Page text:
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Radio Remington

A community-art project helps kids tell the story of their neighborhood

Photos by Jefferson Jackson Steele
Kira Isbert (left) interviews Alyssa Blankenship about her fears, as radio project intern Katherine Gorman facilitates.

By Chris Landers | Posted 11/11/2009

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It's Halloween on Huntingdon Avenue in Remington, and the kid in the old man mask and trench coat wants to know where Miss B is. It's not like there isn't enough going on--a few feet away a man dressed as Wolverine is offering chances to shoot glow sticks into a pumpkin with a crossbow, and a clown next door has a fistful of darts and a wall full of balloons. Across the street someone is playing "Jumping Jack Flash" through a PA system set up on the porch, and a DJ is warming up mid-block. It seems like everyone in the neighborhood is milling about, giving out candy, asking for candy, eating candy, or launching something at a makeshift target, but this kid wants to know where Miss B is.

She's inside, as it happens, changing into her costume before getting started with the recording studio on the porch. She's a mummy this year, and the 32-year-old community artist is almost unrecognizable under the layers of gauze wrap. When she emerges, mummified, Miss B, whose real name is Beth Barbush, starts hunting for kids to take the microphone for this year's Remington Youth/Community Radio Project (RYCR).

Brittney Scudder, 17, is a prime catch for Barbush, who has seen her skateboarding around the neighborhood. Off the skateboard, Brittney wants to be a writer--poetry and short fiction--and she's intrigued by the idea of interviewing people as a way to get ideas for stories.

She would make a perfect addition to Barbush's radio workshop, which meets every Tuesday down the street at the Church of the Guardian Angel. The class is a little heavy on younger kids right now--generally 9 to 12 years old--so someone like Brittney, older, more focused, could be a big help.

Brittney has already interviewed a couple of younger kids for the night's topic: the Halloween-appropriate question "What scares you?" She gets back kid answers. The child who answers "people in masks" must be having a hard time tonight.

Nathalie Etori gets pulled to the interview table from the sidewalk. She plays it for laughs--she says she's afraid of being kidnapped, although she has no direct experience with it, then points to her friend, trick or treating with his young child in matching cave man outfits, and says she's particularly afraid of being left alone with him.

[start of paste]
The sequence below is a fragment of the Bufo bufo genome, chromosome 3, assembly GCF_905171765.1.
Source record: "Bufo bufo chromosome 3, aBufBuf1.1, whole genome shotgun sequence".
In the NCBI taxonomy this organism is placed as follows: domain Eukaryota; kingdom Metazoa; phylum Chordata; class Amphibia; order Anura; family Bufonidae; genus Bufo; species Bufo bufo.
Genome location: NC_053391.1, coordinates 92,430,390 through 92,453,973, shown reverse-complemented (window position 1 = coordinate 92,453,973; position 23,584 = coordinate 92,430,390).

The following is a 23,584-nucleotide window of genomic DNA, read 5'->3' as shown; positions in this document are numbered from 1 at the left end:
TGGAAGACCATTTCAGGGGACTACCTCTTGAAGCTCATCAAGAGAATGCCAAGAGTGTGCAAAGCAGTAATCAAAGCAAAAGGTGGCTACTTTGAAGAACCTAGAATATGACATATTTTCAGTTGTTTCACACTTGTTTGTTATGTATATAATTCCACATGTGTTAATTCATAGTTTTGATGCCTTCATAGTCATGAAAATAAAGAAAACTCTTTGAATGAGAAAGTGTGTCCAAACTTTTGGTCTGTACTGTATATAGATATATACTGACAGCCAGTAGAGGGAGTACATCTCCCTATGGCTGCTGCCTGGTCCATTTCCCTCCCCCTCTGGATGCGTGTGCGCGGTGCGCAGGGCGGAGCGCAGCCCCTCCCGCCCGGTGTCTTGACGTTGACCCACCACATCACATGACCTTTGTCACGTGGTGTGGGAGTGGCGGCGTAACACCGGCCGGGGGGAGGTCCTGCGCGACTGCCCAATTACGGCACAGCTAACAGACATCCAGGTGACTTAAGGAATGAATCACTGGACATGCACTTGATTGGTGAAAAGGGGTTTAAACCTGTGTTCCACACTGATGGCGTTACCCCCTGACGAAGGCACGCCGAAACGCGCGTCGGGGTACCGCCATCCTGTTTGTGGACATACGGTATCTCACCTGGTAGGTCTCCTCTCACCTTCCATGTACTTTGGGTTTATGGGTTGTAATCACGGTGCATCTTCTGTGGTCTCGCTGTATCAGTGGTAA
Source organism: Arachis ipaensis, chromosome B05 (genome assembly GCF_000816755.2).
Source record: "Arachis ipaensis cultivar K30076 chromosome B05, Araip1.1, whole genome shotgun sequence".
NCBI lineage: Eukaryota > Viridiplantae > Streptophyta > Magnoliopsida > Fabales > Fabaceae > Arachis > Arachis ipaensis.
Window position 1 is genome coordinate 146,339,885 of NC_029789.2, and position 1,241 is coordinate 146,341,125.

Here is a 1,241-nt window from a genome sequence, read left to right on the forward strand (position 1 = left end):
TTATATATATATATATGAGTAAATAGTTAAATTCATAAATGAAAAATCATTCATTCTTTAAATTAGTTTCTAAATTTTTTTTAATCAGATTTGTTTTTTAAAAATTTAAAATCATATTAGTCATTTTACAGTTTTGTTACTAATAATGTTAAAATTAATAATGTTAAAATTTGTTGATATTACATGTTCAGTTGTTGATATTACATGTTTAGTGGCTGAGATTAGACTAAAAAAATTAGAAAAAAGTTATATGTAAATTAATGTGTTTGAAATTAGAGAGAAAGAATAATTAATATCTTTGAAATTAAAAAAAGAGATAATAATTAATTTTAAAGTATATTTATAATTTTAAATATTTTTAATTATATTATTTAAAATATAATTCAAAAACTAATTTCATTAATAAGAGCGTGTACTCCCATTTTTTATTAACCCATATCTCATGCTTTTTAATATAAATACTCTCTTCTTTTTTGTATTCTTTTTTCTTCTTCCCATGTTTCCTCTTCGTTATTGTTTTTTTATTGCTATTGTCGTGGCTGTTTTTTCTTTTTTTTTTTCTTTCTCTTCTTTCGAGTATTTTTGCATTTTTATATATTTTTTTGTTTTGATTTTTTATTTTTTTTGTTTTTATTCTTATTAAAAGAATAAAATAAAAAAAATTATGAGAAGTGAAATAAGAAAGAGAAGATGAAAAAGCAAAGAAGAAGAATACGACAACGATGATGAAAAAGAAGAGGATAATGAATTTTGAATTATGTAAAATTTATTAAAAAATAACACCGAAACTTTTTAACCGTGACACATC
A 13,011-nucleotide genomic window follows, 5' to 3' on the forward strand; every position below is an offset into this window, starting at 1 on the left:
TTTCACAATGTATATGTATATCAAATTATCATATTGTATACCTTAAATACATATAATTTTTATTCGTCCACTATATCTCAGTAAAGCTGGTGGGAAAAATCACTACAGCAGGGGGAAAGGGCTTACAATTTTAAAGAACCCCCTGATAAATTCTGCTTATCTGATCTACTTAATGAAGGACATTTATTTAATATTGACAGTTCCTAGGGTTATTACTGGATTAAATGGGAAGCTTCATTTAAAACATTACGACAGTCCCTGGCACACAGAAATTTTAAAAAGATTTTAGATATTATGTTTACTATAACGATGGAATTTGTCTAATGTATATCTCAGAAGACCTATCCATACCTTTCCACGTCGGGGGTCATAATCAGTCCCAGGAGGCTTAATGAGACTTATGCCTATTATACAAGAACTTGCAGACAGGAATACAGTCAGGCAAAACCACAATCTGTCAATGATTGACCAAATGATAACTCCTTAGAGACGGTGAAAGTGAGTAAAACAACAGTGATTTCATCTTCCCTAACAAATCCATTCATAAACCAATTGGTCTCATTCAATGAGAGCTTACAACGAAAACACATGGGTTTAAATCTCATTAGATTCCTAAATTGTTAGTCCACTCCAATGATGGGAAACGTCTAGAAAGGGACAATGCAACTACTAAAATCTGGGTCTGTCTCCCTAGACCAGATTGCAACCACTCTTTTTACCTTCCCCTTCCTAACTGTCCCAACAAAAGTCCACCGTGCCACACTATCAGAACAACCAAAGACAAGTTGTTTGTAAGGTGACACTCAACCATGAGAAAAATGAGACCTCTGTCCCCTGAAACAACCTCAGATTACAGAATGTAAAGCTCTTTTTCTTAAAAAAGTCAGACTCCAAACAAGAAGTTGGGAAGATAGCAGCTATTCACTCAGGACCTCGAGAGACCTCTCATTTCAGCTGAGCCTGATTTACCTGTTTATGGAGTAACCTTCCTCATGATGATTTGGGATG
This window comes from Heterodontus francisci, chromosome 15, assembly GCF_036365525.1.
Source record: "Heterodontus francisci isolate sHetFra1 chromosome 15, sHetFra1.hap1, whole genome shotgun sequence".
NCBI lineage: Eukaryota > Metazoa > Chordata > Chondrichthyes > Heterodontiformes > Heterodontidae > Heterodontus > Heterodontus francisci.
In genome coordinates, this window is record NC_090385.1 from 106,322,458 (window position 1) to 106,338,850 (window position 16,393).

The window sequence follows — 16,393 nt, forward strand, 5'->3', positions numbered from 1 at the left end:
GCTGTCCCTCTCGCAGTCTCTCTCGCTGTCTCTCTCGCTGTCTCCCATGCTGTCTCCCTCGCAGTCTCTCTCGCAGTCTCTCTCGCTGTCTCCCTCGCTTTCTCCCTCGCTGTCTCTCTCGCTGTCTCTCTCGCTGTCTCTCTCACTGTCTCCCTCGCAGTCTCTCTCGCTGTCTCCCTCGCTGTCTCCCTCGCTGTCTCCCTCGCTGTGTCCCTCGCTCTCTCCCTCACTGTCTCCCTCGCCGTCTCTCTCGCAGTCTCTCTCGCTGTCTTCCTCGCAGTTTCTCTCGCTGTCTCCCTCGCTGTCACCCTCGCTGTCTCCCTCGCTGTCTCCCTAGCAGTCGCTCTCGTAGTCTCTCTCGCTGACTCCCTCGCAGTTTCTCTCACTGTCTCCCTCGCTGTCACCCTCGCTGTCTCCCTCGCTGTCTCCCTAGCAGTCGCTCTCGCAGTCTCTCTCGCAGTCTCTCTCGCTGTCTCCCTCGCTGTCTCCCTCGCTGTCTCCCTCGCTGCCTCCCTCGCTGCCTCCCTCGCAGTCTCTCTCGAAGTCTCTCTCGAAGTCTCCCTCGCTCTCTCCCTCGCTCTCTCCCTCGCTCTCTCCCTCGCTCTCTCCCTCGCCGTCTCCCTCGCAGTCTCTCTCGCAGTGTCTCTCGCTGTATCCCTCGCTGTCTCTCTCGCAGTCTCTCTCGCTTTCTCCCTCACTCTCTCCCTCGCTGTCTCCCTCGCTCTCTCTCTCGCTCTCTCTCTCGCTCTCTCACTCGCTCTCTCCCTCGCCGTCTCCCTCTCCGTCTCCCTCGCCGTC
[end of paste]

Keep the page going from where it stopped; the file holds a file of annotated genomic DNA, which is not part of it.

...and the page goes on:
Next up is Elouise Thompson, who lives around the block, and has lived in Remington for about 10 years. Sixtysomething, she's dressed as a clown and carries a doll. What scares her the most? "Poverty."

How does that make her feel? "It makes me feel like we're living in uncertain times and it makes me feel that things might get a bit worse than they are now."

Anything else? "Homelessness," she answers. "The thought that more people might become homeless because of joblessness. I don't like hunger. I don't like to see people hungry, but because of the economy being in the state that it's in . . . it might get worse."

Brittney's tape recorder rolls on, and people find their way to the porch through chance or the sidewalk recruitment efforts of Miss B. The interviews mark the beginning of a new year for the RYCR, and if it seems a little chaotic as interviewers and interviewees drop in and out, switch places, or take off in search of candy, it's partly because the project is fairly new, and partly by design.

The project is run by Art on Purpose, a small non-profit organization that has spent the past five years trying to bring the arts into individual Baltimore communities and those communities into more intimate contact with the arts through workshops and exhibitions. While the Remington project focuses on kids, Art on Purpose founder Peter Bruun says the organization does just as much with adults. And while Bruun and company are serious about the "on Purpose" part of the group's name, achieving that purpose is a more fluid enterprise.

"In Remington, it's one of the ways we engage the community, through the kids," he says. "We think of kids as a kind of interest group, just as we think of immigrants as an interest group, or recovering addicts as an interest group. Whatever it is, we identify the way to communicate with that interest group.

"What direction are we going to take? That depends on a lot of variables," Bruun says of the project. "We start with a theory of what we want to do. Sort of a wide lens of what's possible, then it's sort of where does the water want to flow, and that's where the Remington project is right now."

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